Bitcoin Growing in Africa…or Not?

The technology behind crypto currencies is ideal for third world countries in places such as Africa where huge percentages of the population don’t even have a bank account.  However, what more and more do have, are mobile phones, which would make digital money transfers a perfect alternative.   There have already been steps made to bring bitcoin to Africa with one ATM in South Africa and plans to bring more soon.  In Ghana and Kenya there are exchange companies that convert bitcoins to local currencies for their customers, this is especially useful because bitcoin can be sent from overseas.

Here are some of the leading arguments for and against bitcoin growing within Africa’s borders.


  •  For the same reasons anyone uses bitcoin; it’s an Internet based borderless currency with very low fees.  The average cost to transfer traditional currency in Africa is 12%, so even with paying anywhere from 0.5% to 3% in a bitcoin exchange, Africans would be saving a lot!
  •  Speed.  Traditional money exchanges can take up to 5 days to be completely processed.  A bitcoin transfer can be finished in as little as 20 min. 
  • As mentioned above, with more and more people owning mobile phones, people are using them to transfer money.  Bitcoin would obviously be ideal for such transfers, especially because bitcoin is also designed to be used person to person.


  • Bitcoin’s volatility would pose the biggest concern because its prices fluctuate so frequently.  There’s a huge drawback in using a currency whose price could significantly rise or drop from transfer to transfer.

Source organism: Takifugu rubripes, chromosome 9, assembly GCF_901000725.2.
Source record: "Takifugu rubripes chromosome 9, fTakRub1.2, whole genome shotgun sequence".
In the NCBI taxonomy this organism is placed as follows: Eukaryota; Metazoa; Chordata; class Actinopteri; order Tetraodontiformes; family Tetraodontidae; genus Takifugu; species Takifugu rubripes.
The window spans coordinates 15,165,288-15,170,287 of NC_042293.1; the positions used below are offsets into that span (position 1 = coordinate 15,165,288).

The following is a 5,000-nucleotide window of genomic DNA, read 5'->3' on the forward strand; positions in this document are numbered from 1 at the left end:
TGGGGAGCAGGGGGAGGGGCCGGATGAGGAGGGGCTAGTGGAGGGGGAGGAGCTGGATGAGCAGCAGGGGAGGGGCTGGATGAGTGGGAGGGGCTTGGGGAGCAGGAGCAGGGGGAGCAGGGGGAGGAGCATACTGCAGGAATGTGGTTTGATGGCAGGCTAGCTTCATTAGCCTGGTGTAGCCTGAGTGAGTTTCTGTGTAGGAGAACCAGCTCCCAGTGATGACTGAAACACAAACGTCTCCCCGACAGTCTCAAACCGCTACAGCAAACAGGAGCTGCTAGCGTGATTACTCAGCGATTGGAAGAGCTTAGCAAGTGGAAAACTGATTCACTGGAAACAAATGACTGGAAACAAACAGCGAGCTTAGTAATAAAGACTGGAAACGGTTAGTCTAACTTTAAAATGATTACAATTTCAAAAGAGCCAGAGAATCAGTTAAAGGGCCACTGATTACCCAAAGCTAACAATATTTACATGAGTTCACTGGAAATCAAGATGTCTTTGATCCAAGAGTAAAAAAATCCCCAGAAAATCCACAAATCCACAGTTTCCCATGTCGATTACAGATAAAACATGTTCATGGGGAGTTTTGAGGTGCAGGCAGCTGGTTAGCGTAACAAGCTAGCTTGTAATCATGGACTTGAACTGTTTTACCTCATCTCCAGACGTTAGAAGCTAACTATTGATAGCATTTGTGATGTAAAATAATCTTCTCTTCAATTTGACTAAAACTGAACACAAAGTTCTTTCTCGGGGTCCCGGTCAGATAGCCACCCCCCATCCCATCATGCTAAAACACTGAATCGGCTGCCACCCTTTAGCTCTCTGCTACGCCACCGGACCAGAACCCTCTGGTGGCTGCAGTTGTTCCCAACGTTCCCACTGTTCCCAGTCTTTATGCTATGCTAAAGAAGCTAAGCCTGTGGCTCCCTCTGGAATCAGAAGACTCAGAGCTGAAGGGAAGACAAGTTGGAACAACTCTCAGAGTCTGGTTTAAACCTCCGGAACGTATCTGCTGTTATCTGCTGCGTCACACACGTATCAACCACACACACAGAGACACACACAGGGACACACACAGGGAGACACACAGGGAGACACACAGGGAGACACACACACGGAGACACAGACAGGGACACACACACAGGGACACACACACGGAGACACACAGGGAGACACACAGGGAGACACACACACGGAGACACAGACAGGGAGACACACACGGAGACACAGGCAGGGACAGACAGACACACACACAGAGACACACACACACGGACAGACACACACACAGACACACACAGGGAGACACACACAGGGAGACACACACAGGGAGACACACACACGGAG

• Many merchants in Africa don’t accept bitcoin.  Bitcoin is still a new concept and although it’s coming, it’s going to take time to be adopted by African merchants.
  • Competition.  Huge companies such as Western Union and MoneyGram have been around for many years.  Bitcoin is the new kid on the block and Africans trust the bigger traditional banking companies they’ve always used, although it is these companies that have the high remittance fees.  Also, Western Union is adapting to Africans and has started featuring mobile money transfers in some countries.  
  • Not all banks support bitcoin companies yet.  So there can be a longer process of receiving bitcoin, for example:  A British customer may have to first transfer money from their account into a bitcoin company’s account in a European bank, this includes more transfer fees and more time which isn’t helpful to the customer.

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